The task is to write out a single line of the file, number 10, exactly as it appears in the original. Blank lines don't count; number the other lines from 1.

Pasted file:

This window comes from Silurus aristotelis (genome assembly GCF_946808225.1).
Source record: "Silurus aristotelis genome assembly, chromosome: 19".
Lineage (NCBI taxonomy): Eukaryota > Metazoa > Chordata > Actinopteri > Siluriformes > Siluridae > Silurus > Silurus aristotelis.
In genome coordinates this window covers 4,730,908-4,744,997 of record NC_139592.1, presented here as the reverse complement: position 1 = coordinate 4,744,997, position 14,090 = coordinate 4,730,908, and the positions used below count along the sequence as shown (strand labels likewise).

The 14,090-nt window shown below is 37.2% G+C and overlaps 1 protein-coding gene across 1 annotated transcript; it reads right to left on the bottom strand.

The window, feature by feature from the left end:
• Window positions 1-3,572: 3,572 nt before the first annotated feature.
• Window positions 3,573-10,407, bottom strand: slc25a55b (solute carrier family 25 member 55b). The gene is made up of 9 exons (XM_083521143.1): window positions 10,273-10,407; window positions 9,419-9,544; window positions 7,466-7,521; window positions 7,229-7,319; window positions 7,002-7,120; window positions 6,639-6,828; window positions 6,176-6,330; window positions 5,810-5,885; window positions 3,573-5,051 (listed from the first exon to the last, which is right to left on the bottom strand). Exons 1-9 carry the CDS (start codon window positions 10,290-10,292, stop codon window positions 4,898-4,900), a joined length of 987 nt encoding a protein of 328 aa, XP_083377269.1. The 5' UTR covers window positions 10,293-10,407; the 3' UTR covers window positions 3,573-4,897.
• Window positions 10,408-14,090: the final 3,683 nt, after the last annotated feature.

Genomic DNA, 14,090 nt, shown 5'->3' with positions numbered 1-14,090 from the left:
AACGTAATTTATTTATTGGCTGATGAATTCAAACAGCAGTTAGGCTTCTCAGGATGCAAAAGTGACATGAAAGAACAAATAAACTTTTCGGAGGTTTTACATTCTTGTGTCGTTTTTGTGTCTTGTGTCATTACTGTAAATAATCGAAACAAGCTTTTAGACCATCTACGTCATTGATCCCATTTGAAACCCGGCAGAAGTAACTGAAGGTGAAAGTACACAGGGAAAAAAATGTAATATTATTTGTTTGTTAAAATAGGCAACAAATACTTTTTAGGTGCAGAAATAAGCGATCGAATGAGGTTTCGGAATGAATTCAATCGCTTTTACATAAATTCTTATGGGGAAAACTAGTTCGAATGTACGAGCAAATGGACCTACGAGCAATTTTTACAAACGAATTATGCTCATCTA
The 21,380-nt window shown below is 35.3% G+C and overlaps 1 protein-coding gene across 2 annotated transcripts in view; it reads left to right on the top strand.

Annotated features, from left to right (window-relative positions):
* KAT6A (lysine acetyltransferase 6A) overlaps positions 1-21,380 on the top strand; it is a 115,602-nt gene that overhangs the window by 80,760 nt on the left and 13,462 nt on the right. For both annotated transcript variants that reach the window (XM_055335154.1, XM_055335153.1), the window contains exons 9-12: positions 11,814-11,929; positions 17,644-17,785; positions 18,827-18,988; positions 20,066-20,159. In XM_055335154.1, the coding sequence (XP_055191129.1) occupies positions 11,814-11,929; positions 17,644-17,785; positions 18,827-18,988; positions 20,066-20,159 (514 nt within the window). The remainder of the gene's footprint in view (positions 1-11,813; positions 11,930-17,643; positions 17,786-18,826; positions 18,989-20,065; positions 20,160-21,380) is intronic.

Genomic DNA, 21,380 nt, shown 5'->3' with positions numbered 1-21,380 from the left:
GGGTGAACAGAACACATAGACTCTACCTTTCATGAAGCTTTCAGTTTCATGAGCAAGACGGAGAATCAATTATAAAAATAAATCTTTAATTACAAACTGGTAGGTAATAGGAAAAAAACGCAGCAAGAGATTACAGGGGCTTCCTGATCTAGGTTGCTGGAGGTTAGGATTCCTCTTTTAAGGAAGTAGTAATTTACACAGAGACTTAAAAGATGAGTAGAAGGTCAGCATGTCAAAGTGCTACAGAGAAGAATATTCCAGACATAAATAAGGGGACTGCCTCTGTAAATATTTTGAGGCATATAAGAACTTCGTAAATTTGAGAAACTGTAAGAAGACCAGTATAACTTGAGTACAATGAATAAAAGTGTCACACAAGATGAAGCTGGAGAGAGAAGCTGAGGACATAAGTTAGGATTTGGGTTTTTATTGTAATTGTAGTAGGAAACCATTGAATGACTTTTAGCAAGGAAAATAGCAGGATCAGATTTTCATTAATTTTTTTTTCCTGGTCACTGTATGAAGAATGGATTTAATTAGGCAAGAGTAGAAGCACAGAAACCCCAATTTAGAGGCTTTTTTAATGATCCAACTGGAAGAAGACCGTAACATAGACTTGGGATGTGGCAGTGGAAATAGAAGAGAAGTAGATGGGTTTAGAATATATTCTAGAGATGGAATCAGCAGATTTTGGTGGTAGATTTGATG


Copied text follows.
Genomic DNA, 14,090 nt, shown 5'->3' with positions numbered 1-14,090 from the left: